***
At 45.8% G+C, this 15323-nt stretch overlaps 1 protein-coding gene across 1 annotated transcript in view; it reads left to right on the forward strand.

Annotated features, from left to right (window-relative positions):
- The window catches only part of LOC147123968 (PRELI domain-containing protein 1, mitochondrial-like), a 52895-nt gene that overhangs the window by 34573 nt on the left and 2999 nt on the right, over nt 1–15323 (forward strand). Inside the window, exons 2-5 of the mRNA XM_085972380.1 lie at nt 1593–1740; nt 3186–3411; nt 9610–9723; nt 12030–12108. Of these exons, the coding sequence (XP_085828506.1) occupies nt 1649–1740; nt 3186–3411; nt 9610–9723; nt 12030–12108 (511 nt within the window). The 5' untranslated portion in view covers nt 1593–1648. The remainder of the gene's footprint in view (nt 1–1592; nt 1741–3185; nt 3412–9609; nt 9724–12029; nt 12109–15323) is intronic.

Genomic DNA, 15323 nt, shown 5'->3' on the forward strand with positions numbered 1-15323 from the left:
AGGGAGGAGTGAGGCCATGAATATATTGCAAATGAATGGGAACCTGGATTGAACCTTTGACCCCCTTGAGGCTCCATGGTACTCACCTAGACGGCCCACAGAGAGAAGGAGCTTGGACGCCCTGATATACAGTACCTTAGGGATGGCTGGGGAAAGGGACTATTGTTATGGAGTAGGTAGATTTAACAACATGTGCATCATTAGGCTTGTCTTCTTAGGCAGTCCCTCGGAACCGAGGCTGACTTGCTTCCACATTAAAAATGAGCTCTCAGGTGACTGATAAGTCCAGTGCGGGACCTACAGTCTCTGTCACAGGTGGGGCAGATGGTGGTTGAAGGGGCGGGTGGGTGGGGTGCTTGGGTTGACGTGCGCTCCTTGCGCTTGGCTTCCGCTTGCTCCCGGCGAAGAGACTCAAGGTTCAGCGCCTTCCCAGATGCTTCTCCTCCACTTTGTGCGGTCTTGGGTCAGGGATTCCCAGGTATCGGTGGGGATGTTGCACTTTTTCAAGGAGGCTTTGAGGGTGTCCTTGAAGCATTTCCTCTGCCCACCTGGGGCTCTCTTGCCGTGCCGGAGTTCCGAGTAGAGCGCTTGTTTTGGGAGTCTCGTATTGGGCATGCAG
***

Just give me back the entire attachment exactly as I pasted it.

At 45.8% G+C, this 15323-nt stretch overlaps 1 protein-coding gene across 1 annotated transcript in view; it reads left to right on the forward strand.

Annotated features, from left to right (window-relative positions):
- The window catches only part of LOC147123968 (PRELI domain-containing protein 1, mitochondrial-like), a 52895-nt gene that overhangs the window by 34573 nt on the left and 2999 nt on the right, over nt 1–15323 (forward strand). Inside the window, exons 2-5 of the mRNA XM_085972380.1 lie at nt 1593–1740; nt 3186–3411; nt 9610–9723; nt 12030–12108. Of these exons, the coding sequence (XP_085828506.1) occupies nt 1649–1740; nt 3186–3411; nt 9610–9723; nt 12030–12108 (511 nt within the window). The 5' untranslated portion in view covers nt 1593–1648. The remainder of the gene's footprint in view (nt 1–1592; nt 1741–3185; nt 3412–9609; nt 9724–12029; nt 12109–15323) is intronic.

Genomic DNA, 15323 nt, shown 5'->3' on the forward strand with positions numbered 1-15323 from the left:
AGGGAGGAGTGAGGCCATGAATATATTGCAAATGAATGGGAACCTGGATTGAACCTTTGACCCCCTTGAGGCTCCATGGTACTCACCTAGACGGCCCACAGAGAGAAGGAGCTTGGACGCCCTGATATACAGTACCTTAGGGATGGCTGGGGAAAGGGACTATTGTTATGGAGTAGGTAGATTTAACAACATGTGCATCATTAGGCTTGTCTTCTTAGGCAGTCCCTCGGAACCGAGGCTGACTTGCTTCCACATTAAAAATGAGCTCTCAGGTGACTGATAAGTCCAGTGCGGGACCTACAGTCTCTGTCACAGGTGGGGCAGATGGTGGTTGAAGGGGCGGGTGGGTGGGGTGCTTGGGTTGACGTGCGCTCCTTGCGCTTGGCTTCCGCTTGCTCCCGGCGAAGAGACTCAAGGTTCAGCGCCTTCCCAGATGCTTCTCCTCCACTTTGTGCGGTCTTGGGTCAGGGATTCCCAGGTATCGGTGGGGATGTTGCACTTTTTCAAGGAGGCTTTGAGGGTGTCCTTGAAGCATTTCCTCTGCCCACCTGGGGCTCTCTTGCCGTGCCGGAGTTCCGAGTAGAGCGCTTGTTTTGGGAGTCTCGTATTGGGCATGCAG